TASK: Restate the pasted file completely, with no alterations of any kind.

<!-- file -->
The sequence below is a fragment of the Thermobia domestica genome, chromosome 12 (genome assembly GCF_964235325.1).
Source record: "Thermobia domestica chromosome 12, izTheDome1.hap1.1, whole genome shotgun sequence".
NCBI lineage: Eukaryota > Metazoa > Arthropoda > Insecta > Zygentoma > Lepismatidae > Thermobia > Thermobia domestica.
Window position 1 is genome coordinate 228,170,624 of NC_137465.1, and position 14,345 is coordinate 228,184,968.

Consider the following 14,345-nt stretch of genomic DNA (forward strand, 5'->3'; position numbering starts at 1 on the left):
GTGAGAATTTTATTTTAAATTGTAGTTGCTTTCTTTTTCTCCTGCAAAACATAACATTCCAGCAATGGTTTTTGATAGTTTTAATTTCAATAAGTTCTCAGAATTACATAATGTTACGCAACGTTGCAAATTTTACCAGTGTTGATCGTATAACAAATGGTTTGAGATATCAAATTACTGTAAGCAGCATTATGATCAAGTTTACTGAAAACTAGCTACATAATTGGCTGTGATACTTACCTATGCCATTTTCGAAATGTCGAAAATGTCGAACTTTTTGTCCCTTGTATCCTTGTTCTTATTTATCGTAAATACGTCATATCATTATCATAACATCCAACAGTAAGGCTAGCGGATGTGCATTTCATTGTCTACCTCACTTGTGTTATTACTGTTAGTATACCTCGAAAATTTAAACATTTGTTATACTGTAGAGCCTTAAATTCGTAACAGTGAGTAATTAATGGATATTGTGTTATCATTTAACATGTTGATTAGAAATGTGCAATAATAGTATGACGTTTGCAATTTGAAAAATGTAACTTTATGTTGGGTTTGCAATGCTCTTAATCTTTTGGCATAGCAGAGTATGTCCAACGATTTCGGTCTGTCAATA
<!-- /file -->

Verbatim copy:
The sequence below is a fragment of the Thermobia domestica genome, chromosome 12 (genome assembly GCF_964235325.1).
Source record: "Thermobia domestica chromosome 12, izTheDome1.hap1.1, whole genome shotgun sequence".
NCBI lineage: Eukaryota > Metazoa > Arthropoda > Insecta > Zygentoma > Lepismatidae > Thermobia > Thermobia domestica.
Window position 1 is genome coordinate 228,170,624 of NC_137465.1, and position 14,345 is coordinate 228,184,968.

Consider the following 14,345-nt stretch of genomic DNA (forward strand, 5'->3'; position numbering starts at 1 on the left):
GTGAGAATTTTATTTTAAATTGTAGTTGCTTTCTTTTTCTCCTGCAAAACATAACATTCCAGCAATGGTTTTTGATAGTTTTAATTTCAATAAGTTCTCAGAATTACATAATGTTACGCAACGTTGCAAATTTTACCAGTGTTGATCGTATAACAAATGGTTTGAGATATCAAATTACTGTAAGCAGCATTATGATCAAGTTTACTGAAAACTAGCTACATAATTGGCTGTGATACTTACCTATGCCATTTTCGAAATGTCGAAAATGTCGAACTTTTTGTCCCTTGTATCCTTGTTCTTATTTATCGTAAATACGTCATATCATTATCATAACATCCAACAGTAAGGCTAGCGGATGTGCATTTCATTGTCTACCTCACTTGTGTTATTACTGTTAGTATACCTCGAAAATTTAAACATTTGTTATACTGTAGAGCCTTAAATTCGTAACAGTGAGTAATTAATGGATATTGTGTTATCATTTAACATGTTGATTAGAAATGTGCAATAATAGTATGACGTTTGCAATTTGAAAAATGTAACTTTATGTTGGGTTTGCAATGCTCTTAATCTTTTGGCATAGCAGAGTATGTCCAACGATTTCGGTCTGTCAATA